Explosive, unbridled, teenage hormone-fuelled excitement doesn’t even come close to describing how I felt the day my parents agreed to let me go to my first live music concert.
I cried tears of joy when mum told me that I’d finally get to see Green Day. And not on an old, over-played VHS tape, oh no. They would be right there in front of me – we would be breathing the same air.
If I got close enough to the stage, maybe I could catch their eye? Maybe, just maybe Billy-Joe’s sweat would flick onto my face as he danced around the stage. It was a long awaited dream come true.
But before you read on I need to be up front with you. 14 year-old me wasn’t exactly a One Direction fan-girl type, or Directioner as they’re affectionately known. In fact, I’m pretty sure 14 year-old me would’ve hated Directioners, but that’s beside the point.
You see, I was more of a Grunger, or at least I wanted to be.
I grew up on the Upper North Shore of Sydney in a nice house with my big brother James and my loving, hard-working parents. James and I both went to good schools, played sport, enjoyed art, and loved writing music (or noise as dad used to call it).
Every time school holidays rolled around, I couldn’t wait to dye my hair some kind of crazy colour, buy a new pair of Dr Martins Boots, or get another ear piercing.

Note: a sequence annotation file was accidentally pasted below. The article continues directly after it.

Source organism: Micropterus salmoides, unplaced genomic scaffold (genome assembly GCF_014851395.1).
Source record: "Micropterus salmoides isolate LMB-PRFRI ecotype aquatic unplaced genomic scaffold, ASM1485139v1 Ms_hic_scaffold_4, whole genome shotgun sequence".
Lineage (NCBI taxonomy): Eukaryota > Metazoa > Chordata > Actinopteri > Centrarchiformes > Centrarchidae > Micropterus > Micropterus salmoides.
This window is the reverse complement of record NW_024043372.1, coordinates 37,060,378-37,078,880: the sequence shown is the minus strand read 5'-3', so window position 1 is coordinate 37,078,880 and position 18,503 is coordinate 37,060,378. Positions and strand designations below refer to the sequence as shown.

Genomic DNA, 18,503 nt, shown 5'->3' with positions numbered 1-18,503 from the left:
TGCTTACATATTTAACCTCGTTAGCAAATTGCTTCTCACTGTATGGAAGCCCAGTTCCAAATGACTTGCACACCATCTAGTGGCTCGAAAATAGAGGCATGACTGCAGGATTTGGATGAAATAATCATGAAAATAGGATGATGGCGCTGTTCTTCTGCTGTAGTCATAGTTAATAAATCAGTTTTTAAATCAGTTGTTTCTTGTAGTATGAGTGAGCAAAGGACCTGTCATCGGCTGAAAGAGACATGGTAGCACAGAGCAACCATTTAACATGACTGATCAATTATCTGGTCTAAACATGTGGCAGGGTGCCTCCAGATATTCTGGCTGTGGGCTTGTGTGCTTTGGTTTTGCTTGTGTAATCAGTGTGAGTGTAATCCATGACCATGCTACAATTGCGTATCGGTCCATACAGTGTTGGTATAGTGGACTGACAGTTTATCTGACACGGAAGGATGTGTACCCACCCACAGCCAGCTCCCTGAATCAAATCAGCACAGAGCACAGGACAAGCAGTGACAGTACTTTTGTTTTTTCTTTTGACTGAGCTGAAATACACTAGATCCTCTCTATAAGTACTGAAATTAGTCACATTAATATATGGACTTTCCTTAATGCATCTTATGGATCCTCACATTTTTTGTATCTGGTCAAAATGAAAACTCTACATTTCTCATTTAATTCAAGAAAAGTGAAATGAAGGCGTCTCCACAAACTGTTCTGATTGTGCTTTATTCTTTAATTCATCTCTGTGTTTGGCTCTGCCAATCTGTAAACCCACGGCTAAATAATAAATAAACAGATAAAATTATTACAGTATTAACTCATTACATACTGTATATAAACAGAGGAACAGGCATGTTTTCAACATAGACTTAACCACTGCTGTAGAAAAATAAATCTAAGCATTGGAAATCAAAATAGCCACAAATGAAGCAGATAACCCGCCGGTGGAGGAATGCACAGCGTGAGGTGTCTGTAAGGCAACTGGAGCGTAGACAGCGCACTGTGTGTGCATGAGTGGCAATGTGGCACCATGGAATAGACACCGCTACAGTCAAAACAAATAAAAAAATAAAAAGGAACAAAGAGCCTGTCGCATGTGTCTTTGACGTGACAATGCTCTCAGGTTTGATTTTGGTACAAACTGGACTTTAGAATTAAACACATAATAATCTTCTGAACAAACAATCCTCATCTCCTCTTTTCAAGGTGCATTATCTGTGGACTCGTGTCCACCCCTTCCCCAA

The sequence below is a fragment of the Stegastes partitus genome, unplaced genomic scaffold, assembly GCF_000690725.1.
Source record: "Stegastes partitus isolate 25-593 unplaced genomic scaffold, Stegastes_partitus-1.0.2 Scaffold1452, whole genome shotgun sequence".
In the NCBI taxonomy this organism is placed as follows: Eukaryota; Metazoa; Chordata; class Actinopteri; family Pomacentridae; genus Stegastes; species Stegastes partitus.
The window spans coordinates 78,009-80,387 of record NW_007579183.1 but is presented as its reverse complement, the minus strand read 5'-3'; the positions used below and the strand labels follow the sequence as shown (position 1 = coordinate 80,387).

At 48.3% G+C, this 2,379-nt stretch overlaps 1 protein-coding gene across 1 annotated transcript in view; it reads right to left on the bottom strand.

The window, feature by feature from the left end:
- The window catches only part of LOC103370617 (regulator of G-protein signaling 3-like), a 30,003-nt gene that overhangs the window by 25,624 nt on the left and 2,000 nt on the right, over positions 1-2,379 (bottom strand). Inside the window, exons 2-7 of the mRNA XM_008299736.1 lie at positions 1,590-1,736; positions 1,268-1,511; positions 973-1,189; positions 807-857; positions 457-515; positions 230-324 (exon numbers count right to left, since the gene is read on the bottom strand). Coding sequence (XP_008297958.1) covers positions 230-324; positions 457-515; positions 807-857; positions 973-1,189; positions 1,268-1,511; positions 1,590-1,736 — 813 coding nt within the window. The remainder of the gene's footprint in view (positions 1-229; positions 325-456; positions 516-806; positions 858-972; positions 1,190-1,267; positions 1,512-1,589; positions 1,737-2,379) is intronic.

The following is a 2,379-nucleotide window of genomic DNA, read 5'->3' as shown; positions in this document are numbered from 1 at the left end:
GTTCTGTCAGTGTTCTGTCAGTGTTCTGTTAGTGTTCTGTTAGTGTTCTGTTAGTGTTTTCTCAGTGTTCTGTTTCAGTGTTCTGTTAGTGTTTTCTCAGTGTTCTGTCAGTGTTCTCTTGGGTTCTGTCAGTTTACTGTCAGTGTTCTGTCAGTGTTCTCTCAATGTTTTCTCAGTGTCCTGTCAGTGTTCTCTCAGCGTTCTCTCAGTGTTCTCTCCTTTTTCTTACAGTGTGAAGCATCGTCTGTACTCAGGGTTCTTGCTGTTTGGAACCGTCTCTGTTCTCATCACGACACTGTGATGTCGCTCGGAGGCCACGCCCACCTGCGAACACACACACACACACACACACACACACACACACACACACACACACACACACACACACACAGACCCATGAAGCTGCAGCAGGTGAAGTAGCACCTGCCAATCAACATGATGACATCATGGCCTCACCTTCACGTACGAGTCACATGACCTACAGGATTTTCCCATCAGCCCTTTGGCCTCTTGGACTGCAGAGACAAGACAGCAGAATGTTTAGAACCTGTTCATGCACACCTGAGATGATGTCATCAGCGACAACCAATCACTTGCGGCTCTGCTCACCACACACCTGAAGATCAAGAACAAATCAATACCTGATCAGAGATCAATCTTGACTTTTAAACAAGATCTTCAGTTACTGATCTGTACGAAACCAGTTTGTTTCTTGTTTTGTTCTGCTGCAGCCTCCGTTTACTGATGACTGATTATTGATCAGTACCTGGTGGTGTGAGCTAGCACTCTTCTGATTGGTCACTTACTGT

I was a creative spirit, and I was trying to break free. Free from my very comfortable, middle-class existence.
But with a good 17 years between me and my first live music concert experience, I can say without hesitation that Directioners and 14 year-old me probably have a lot in common.
Picture this. It’s summertime, 8 February 1996. Paul Keating was enjoying his last moments as Prime Minister, and Friends had just aired on Australian TV for the first time.
I legged it out of the school grounds with my two best friends straight after 5th period. We hurriedly crammed into a toilet cubicle at Pymble Train Station to change out of our private girl’s school uniforms and into our real identities – freedom!
There I was, rainbow knee-high stockings, skate shoes with matching rainbow laces, a tatty black skirt of mum’s that I’d cut short with a pair of scissors, and a commemorative Kurt Cobain t-shirt.
On the train trip to Central Station we scoffed down sweets, recited line after line of the band’s song lyrics, strategised about how to make it past the security guards to get back stage, and made bets on what the set list would be.
After what felt like a lifetime, we finally arrived. Five hours early for the concert – we were real fans.
Buzzing on sugar, we plonked ourselves down on the footpath with half a dozen other kids. They had “missioned it” from Newcastle that morning – respect.
We marvelled at the gate of the Hordern Pavillion, the infamous rock temple of awesome that my big brother had always gloated about seeing bands play at. Finally it was my turn, and I wasn’t just there to see any band. They were the coolest, most amazing punk rock trio in the world.
I wonder if this is how Directioners will feel when they arrive at the Homebush Bay Stadium on Saturday night?
Sure their hair will be meticulously GHD-styled rather than intentionally mashed into a bird’s nest, sure their makeup will be all glitter and glam, rather than the Courtney Love-inspired racoon eyes look, and of course their short shorts and skinny jeans are a far cry from the stone washed, torn up thrift shop threads we used to wear.
But ultimately, we all just want “one thing”, and that’s to see our heroes up there on stage, blowing our minds.